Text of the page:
Congress Resources: Papers, posters and presentations

< Return to abstract list

Changing Perceptions: water quality and demand in the United Arab Emirates

Congress: 2008
Author(s): Isaac Wait
Assistant Professor of Civil Engineering, American University of Sharjah

Keyword(s): Water, arid, desalination, valuation, reclaimation, scarcity
Article:
AbstractThe natural availability of water in the United Arab Emirates (UAE) is low, but due to rapid economic and population expansion in recent years, water consumption has increased dramatically. Groundwater supplies are being rapidly depleted, and reliance upon relatively expensive desalinated water is growing. In spite of the relatively high cost of desalinated water and the natural scarcity of water, usage of water on a per-capita basis in the UAE is among the highest in the world. Agricultural ventures that would be impossible without desalination are subsidized by the low water fees that are charged by governmental water utilities. Public water use is growing as the standard of living rises and the use of non-native plants and grasses expands. Despite heavy governmental investment in water production and delivery infrastructure, most people in the UAE rely on bottled water for drinking. In this research, surveys gaging public opinion on the quality of municipally-provided water supplies identified that most water users do not believe desalinated water is fit for regular drinking. Respondents identified a variety of reasons, including perceptions of mineral imbalances, concern about the sanitation of intermediate water storage tanks, and overall cleanliness of the seawater source used for production. While the majority of respondents responded unfavorably to direct human use of reclaimed water, there was broad acceptance of agricultural and irrigation uses. User-provided water cost estimates were correlated to general opinions about water scarcity and value. It is proposed that by working to improve user perception of water quality within the UAE that the available water will be viewed as a resource that is more precious and worthy of conservation.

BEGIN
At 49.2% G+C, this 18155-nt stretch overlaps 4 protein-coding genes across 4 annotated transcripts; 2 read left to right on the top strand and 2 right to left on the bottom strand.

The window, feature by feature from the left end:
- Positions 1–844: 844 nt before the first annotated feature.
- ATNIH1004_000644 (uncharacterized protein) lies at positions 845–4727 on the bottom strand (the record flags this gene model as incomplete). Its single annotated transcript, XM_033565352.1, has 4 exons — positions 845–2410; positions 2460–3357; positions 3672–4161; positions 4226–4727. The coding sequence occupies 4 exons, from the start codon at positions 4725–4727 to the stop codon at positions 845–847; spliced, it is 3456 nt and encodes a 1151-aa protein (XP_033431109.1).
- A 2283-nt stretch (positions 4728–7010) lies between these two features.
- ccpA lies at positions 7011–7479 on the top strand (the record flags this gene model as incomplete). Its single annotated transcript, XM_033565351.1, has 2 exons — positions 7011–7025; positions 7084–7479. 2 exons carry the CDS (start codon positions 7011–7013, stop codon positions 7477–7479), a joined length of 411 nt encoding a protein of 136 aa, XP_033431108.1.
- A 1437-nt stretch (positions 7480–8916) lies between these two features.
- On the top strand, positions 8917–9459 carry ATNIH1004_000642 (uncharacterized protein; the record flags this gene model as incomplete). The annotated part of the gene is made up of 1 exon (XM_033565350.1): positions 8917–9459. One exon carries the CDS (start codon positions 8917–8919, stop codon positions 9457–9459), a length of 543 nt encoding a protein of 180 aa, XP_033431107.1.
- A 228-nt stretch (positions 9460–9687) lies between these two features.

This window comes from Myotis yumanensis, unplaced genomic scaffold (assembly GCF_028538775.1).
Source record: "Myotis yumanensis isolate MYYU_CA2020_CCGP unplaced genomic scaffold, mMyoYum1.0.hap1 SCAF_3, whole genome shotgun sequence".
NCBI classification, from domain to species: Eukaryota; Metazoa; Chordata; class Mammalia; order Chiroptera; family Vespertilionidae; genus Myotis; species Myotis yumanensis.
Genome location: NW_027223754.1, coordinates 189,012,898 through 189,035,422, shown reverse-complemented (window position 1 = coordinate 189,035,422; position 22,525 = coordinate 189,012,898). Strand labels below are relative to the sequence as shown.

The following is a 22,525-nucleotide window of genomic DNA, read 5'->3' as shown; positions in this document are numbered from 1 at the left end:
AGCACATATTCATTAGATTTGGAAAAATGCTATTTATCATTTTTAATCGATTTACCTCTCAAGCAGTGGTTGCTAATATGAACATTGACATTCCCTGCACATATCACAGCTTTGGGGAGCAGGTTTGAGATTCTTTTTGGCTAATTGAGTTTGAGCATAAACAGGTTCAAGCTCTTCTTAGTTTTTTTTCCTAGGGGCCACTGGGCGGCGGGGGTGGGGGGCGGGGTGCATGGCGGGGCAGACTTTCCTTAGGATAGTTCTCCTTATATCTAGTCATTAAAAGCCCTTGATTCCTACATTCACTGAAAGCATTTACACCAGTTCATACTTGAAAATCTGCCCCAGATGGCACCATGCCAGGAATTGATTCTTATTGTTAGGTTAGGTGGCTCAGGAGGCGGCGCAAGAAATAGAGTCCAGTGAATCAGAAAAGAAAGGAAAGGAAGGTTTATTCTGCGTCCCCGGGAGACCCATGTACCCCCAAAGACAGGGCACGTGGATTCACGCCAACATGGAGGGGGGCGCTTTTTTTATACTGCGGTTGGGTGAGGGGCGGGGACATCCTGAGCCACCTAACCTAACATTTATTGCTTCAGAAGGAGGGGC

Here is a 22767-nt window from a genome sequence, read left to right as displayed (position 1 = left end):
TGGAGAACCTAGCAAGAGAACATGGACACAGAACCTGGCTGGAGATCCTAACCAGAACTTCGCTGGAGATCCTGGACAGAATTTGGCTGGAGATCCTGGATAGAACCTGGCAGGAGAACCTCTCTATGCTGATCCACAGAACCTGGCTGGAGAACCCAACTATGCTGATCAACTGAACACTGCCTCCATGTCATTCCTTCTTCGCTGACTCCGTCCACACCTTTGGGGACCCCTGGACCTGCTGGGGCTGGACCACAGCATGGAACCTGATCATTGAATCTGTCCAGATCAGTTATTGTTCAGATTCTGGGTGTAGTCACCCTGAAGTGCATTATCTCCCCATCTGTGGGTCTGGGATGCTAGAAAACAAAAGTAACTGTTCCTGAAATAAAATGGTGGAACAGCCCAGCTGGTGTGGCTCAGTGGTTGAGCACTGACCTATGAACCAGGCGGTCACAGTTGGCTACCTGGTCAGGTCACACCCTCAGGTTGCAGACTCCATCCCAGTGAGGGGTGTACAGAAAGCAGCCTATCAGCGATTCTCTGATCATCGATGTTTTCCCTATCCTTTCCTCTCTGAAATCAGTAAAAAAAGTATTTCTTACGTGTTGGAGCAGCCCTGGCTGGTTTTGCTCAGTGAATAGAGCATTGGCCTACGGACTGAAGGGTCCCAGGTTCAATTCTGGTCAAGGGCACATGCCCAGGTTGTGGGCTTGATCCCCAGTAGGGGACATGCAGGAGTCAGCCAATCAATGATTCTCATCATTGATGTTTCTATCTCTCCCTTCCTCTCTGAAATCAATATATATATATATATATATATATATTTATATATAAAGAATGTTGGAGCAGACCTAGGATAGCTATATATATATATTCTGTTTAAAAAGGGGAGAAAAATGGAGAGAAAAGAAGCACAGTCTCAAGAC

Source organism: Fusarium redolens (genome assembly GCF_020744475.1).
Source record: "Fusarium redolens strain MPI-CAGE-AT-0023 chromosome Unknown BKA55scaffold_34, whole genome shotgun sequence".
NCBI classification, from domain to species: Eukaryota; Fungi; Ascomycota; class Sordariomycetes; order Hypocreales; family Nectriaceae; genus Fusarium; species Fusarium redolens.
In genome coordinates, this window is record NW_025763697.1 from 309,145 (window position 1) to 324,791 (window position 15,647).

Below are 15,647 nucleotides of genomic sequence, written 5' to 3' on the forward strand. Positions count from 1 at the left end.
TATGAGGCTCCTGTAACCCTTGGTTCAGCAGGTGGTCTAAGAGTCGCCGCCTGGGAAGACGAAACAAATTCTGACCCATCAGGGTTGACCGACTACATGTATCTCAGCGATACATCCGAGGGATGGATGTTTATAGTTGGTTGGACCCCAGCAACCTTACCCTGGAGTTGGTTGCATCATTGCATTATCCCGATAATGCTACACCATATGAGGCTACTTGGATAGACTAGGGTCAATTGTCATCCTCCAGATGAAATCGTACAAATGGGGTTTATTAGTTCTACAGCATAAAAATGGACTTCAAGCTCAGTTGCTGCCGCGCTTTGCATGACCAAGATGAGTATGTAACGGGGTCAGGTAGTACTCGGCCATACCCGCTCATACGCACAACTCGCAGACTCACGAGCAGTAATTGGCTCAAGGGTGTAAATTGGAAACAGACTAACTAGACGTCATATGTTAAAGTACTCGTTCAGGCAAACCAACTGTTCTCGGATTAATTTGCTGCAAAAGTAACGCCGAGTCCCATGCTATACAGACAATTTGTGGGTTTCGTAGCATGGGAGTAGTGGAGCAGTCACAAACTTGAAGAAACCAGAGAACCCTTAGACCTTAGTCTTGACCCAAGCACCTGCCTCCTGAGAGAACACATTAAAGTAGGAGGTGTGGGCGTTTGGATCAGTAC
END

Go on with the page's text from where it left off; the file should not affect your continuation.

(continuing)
2011 IWRA - International Water Resources Association office@iwra.org - http://www.iwra.org - Admin